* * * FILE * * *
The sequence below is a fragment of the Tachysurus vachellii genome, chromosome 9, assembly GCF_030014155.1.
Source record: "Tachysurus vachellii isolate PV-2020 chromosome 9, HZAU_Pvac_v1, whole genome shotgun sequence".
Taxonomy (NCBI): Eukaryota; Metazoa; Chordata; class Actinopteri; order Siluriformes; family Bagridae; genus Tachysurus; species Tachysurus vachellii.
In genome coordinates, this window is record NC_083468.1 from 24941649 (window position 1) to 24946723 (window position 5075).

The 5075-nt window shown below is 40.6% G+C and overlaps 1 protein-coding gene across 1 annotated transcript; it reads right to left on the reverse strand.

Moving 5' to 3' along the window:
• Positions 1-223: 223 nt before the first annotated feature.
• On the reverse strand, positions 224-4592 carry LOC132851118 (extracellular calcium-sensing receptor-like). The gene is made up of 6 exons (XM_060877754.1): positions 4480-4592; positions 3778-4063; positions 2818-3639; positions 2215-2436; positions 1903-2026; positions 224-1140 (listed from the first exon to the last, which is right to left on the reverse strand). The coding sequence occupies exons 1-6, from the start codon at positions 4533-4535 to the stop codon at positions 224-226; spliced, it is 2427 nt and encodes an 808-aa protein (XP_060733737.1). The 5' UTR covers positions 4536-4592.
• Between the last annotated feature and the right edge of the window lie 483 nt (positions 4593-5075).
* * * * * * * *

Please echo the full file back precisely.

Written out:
The sequence below is a fragment of the Tachysurus vachellii genome, chromosome 9, assembly GCF_030014155.1.
Source record: "Tachysurus vachellii isolate PV-2020 chromosome 9, HZAU_Pvac_v1, whole genome shotgun sequence".
Taxonomy (NCBI): Eukaryota; Metazoa; Chordata; class Actinopteri; order Siluriformes; family Bagridae; genus Tachysurus; species Tachysurus vachellii.
In genome coordinates, this window is record NC_083468.1 from 24941649 (window position 1) to 24946723 (window position 5075).

The 5075-nt window shown below is 40.6% G+C and overlaps 1 protein-coding gene across 1 annotated transcript; it reads right to left on the reverse strand.

Moving 5' to 3' along the window:
• Positions 1-223: 223 nt before the first annotated feature.
• On the reverse strand, positions 224-4592 carry LOC132851118 (extracellular calcium-sensing receptor-like). The gene is made up of 6 exons (XM_060877754.1): positions 4480-4592; positions 3778-4063; positions 2818-3639; positions 2215-2436; positions 1903-2026; positions 224-1140 (listed from the first exon to the last, which is right to left on the reverse strand). The coding sequence occupies exons 1-6, from the start codon at positions 4533-4535 to the stop codon at positions 224-226; spliced, it is 2427 nt and encodes an 808-aa protein (XP_060733737.1). The 5' UTR covers positions 4536-4592.
• Between the last annotated feature and the right edge of the window lie 483 nt (positions 4593-5075).